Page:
Can Landlord Do Criminal Background Check

Landlords often run criminal background checks on potential tenants to assess their risk as renters. They may use a third-party service or conduct the check themselves. Criminal background checks typically include a search of local, state, and federal criminal records, as well as sex offender registries. Landlords may also consider the severity of the crimes, the age of the convictions, and any evidence of rehabilitation. Some states and cities have laws that restrict landlords from denying housing to applicants with criminal records. These laws vary widely, so it is important for landlords to be familiar with the laws in their jurisdiction before making a decision.

Legal Framework for Landlord’s Criminal Background Check

The legal landscape surrounding landlord’s criminal background checks varies across jurisdictions, creating a complex tapestry of laws and regulations. To ensure compliance and avoid legal pitfalls, landlords must navigate these legal frameworks carefully.

Information Subject to Disclosure

The scope of information accessible for criminal background checks may differ among jurisdictions. Some common categories of disclosable information include:

  • Convictions: Offenses that resulted in a guilty verdict or a plea deal leading to a conviction.
  • Pending Charges: Ongoing criminal proceedings, including arrests and charges that have yet to be resolved.
  • Deferred Adjudication: Cases where the court postpones sentencing or judgment on the condition of meeting specific requirements.
  • Pretrial Intervention Programs: Alternative sentencing options allowing defendants to participate in rehabilitation programs as a condition of avoiding criminal prosecution.

Permissible Purposes for Checks

Criminal background checks conducted by landlords must serve a specific, legitimate purpose. Legally acceptable purposes vary by jurisdiction. Some common examples include:

  • Tenant Screening: Assessing the suitability of potential tenants by evaluating criminal history in relation to the safety and well-being of the rental property and its occupants.
  • Risk Assessment: Evaluating potential risks associated with renting to specific individuals based on criminal history.
  • Compliance with Federal or State Laws: Conducting background checks to comply with specific legal requirements, such as those governing housing for certain vulnerable populations.

Considerations for Fair Housing Compliance

Landlords must conduct criminal background checks in a manner that complies with fair housing laws and regulations. Key considerations include:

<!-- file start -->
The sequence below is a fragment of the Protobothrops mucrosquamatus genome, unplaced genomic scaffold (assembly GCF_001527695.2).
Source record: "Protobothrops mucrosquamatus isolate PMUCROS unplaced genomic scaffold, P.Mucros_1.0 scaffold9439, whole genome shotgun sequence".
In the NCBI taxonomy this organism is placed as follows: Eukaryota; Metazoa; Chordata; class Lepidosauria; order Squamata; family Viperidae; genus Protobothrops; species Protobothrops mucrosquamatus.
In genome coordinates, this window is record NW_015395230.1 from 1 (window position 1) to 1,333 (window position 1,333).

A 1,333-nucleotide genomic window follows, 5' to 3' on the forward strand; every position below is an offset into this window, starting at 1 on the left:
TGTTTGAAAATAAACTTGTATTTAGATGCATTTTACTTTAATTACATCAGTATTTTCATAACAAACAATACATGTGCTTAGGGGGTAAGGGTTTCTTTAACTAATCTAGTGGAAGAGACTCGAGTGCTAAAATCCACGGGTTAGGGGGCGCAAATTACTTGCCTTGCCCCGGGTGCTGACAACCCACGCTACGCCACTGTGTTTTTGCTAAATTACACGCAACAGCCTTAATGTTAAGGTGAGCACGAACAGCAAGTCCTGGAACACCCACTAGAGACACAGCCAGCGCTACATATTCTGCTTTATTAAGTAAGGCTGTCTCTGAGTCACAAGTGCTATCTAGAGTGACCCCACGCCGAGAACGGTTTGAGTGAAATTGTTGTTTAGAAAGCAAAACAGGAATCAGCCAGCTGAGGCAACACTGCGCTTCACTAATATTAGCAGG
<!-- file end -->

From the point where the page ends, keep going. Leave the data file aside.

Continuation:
• Non-Discrimination: Checks should not be used to discriminate against protected classes, such as individuals based on race, color, national origin, religion, sex, familial status, or disability.
  • Individualized Assessments: Evaluations should consider each applicant’s criminal history in an individualized manner, taking into account the nature, severity, and relevance of the offense.
  • Consistency: Checks must be applied consistently to all applicants without disparate treatment based on protected characteristics.
State-Specific Laws:
StateRelevant Law or Regulation
CaliforniaFair Employment and Housing Act (FEHA)
New YorkHuman Rights Law (NYHRL)
TexasTexas Property Code, Chapter 92

Tenant’s Rights and Fair Housing Laws

Landlords often conduct criminal background checks on potential tenants to assess their risks and protect their properties. However, these checks can be controversial, as they may lead to discrimination against certain groups of people.

Federal, state, and local laws regulate how landlords can conduct criminal background checks. These laws aim to balance the landlord’s right to screen tenants with the tenant’s right to fair housing.

Tenant’s Rights

  • Right to Privacy: Tenants have a right to privacy regarding their personal information, including their criminal history. Landlords cannot access this information without the tenant’s consent.
  • Right to Fair Housing: Tenants cannot be discriminated against based on their race, color, religion, national origin, sex, familial status, or disability. This includes discrimination based on criminal history.
  • Right to Challenge Adverse Action: If a landlord denies a rental application based on a criminal background check, the tenant has the right to challenge that decision. The tenant can file a complaint with the appropriate government agency or take legal action.

Fair Housing Laws

  • Federal Fair Housing Act: This law prohibits discrimination in housing based on race, color, religion, national origin, sex, familial status, or disability. It also prohibits discrimination based on criminal history, except in specific circumstances.
  • State and Local Fair Housing Laws: Many states and cities have their own fair housing laws that provide additional protections for tenants. These laws may restrict how landlords can use criminal background checks to screen tenants.
JurisdictionRestrictions on Criminal Background Checks
CaliforniaLandlords cannot deny a rental application based solely on a criminal conviction. They must consider other factors, such as the nature of the crime, the time since the conviction, and the tenant’s rehabilitation efforts.
New York CityLandlords cannot ask about an applicant’s criminal history on a rental application. They can only conduct a criminal background check after the applicant has been conditionally approved for the rental unit.
Seattle, WashingtonLandlords cannot deny a rental application based on a criminal conviction that is more than seven years old.

Landlords should be aware of the tenant’s rights and fair housing laws before conducting criminal background checks. Failure to comply with these laws can result in legal consequences, including fines, lawsuits, and damage to the landlord’s reputation.